I suppose two cuts above might be more accurate, just above my right collarbone.
Wednesday night we headed back to the tri-state area, once again on a delayed flight. Jet-setting Kai was wonderful and slept from take-off to landing for a third flight in a row. I am so thrilled that she has travelled so well up to this point. This back and forth business would be infinitely more difficult if she was a maniac on airplanes. Hopefully our good luck with Kai flying stays with us.
Yesterday I was on the OR schedule for late afternoon. I began fasting, including no water, at midnight the night before. Needless to say, I was feeling pretty crummy by the time I walked into the operating room around 4:30 pm. As the nurse started my saline IV drip, I commented that I was pretty excited about it because I thought it might help with my dehydration.
I really wasn’t upset in this picture, I was just being overly dramatic for the camera.
It was my first time in an operating room and I was quite impressed by the whole experience. I have to say that everything at Sloan-Kettering has been top notch, so it is no surprise that I had a great experience, all things considered.
I started off in a pre-surgical prep area where they had me change into a gown, took my vital signs, and autographed the biopsy site. When the operating room was ready for me, a nurse walked me down the hall to the room. It was pretty odd walking into the operating room, you don’t see it happen that way on TV.
I went in and met everyone who would be working on me; no less than seven people between the doctors, nurses, and pathologist. As we did introductions, they asked me to climb onto the table where they fitted leg massagers onto my lower legs and covered me with a heated inflatable blanket. With all of that getup in place, they pulled out a strap and began to restrain me. I’ll admit, that part was a bit strange, but part of the protocol I suppose.
I asked not to be sedated, but they insisted on keeping the anesthesiologist around for just in case. I was happy about that later on, but going into this I figured that if I could have a baby without an epidural this should be a piece of cake with a little lidocaine.
After they prepped the site and got to work, I was thinking that it wasn’t so bad. I could feel a lot of pressure, some pinching, stinging and whatnot, but not too bad. I felt encouraged when I heard the doctor passing off a sample to the pathologist. After some discussion, they decided to take one more sample before stitching me back up. By that point I could feel the stitching a bit more than I might like, but I decided to sit tight since it was almost over.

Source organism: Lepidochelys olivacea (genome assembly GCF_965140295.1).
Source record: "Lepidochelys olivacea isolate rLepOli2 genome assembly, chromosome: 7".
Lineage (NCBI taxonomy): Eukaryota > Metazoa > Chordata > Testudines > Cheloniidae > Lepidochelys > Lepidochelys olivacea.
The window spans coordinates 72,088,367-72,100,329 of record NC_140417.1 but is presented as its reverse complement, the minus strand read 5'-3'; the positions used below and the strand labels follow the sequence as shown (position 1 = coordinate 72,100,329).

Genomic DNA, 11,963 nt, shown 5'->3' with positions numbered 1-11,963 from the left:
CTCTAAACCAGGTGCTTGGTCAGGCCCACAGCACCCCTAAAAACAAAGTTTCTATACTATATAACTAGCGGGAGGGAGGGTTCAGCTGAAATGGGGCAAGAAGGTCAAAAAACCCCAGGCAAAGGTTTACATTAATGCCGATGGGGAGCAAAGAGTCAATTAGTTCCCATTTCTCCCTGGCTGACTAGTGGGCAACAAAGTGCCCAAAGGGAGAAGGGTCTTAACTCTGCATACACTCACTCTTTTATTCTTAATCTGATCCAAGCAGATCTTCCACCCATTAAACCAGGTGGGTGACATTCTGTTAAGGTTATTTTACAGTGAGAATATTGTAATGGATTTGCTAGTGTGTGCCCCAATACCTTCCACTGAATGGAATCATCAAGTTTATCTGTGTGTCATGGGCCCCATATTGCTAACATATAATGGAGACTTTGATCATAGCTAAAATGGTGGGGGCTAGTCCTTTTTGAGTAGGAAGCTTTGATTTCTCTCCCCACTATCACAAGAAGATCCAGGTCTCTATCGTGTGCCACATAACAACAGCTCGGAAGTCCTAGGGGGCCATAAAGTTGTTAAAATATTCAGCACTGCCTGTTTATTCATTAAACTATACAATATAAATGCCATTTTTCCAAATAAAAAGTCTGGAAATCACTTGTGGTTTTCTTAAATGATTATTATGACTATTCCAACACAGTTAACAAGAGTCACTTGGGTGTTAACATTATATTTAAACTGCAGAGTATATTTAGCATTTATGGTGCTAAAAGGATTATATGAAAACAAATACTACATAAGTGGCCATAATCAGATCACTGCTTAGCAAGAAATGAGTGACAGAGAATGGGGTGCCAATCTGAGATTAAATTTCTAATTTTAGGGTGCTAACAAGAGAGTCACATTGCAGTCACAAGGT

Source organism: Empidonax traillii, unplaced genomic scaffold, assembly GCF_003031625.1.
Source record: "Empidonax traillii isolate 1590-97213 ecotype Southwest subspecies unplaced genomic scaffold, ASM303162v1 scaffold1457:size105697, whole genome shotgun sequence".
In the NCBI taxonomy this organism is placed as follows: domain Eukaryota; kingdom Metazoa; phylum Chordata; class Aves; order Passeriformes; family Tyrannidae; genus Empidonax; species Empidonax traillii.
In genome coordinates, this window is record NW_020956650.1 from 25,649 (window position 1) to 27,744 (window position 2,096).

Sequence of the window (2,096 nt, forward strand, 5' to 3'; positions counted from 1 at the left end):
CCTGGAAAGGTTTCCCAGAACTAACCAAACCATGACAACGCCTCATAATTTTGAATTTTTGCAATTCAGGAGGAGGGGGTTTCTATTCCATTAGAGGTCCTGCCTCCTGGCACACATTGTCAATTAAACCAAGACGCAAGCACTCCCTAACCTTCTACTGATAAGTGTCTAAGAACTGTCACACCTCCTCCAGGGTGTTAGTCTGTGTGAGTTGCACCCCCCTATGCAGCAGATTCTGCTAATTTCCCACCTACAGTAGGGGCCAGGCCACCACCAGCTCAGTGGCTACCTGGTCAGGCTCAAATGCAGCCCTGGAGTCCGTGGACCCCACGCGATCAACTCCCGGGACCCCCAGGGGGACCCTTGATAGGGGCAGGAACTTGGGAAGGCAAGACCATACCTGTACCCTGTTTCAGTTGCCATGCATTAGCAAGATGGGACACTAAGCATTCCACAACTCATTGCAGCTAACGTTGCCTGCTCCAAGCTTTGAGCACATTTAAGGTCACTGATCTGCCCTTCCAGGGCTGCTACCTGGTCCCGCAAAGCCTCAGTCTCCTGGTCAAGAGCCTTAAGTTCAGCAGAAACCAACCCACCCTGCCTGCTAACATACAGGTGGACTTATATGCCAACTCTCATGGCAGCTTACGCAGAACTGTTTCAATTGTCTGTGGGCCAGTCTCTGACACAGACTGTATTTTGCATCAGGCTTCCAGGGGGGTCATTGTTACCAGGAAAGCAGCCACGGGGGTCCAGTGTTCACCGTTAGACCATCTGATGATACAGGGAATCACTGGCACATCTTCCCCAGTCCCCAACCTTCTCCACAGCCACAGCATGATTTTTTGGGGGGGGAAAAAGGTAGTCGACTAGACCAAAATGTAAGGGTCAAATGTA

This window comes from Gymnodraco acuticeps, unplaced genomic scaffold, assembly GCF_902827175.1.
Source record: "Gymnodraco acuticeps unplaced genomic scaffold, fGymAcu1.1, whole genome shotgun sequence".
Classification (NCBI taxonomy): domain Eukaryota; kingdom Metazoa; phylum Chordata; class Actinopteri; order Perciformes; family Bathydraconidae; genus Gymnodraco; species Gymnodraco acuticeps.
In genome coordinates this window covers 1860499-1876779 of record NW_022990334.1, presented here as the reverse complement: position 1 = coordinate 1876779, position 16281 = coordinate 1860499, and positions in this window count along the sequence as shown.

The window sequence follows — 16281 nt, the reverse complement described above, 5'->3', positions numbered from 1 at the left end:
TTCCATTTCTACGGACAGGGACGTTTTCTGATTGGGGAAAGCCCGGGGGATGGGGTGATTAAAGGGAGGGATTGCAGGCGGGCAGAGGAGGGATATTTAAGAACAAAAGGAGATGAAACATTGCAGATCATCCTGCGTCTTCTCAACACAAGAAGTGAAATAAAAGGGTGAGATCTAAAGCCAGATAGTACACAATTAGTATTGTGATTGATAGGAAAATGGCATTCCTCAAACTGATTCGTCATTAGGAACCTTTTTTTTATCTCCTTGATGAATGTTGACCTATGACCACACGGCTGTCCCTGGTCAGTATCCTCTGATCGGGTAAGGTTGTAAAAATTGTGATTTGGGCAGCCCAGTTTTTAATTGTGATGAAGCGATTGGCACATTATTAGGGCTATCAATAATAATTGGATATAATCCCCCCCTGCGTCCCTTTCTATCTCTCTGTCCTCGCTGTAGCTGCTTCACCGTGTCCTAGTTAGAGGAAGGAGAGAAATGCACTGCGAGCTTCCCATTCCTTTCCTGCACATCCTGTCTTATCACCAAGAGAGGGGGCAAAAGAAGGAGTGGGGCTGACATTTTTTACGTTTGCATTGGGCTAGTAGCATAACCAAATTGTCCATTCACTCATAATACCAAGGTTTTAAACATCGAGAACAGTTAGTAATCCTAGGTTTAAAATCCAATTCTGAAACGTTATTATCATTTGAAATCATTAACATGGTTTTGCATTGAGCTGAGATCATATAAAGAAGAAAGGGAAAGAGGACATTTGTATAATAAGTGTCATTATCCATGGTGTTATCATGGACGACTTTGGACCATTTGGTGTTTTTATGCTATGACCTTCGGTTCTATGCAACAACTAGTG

Or so I thought.
A few minutes later the pathologist reported that the samples were benign. Good, no?
No. Undeterred, the doctor decided to open me back up, dig a bit deeper, and go for more. By then, I wasn’t sure how much more digging I could handle. I was having trouble staying still when I felt the zaps of the incision being cauterized. I asked for some sedation. I kind of felt like I was wimping out, but at the same time just didn’t care anymore.
Finally, after about two hours in the OR, they decided that sample number three was good and stitched me up for good. As we expected, the preliminary diagnosis is Hodgkin’s lymphoma, we are just waiting to find out what variety of Hodgkin’s it is.
In some twisted way, it was a successful trip. Now we’re back to the waiting game until Tuesday when we meet with the oncologist.
It was a really strange feeling when the surgeon told me what I had assumed from the get go. Kind of surreal. I was expecting it, so it wasn’t a devastating blow or anything, but it still doesn’t quite feel real. This isn’t something that happens to me, or even anyone I know for that matter. It is something that happens to a friend of a friend or someone with a vast degree of separation from me and my life. So far, I feel like I’m dealing with it pretty well, but I hope that isn’t just because it hasn’t fully registered yet. I guess only time will tell.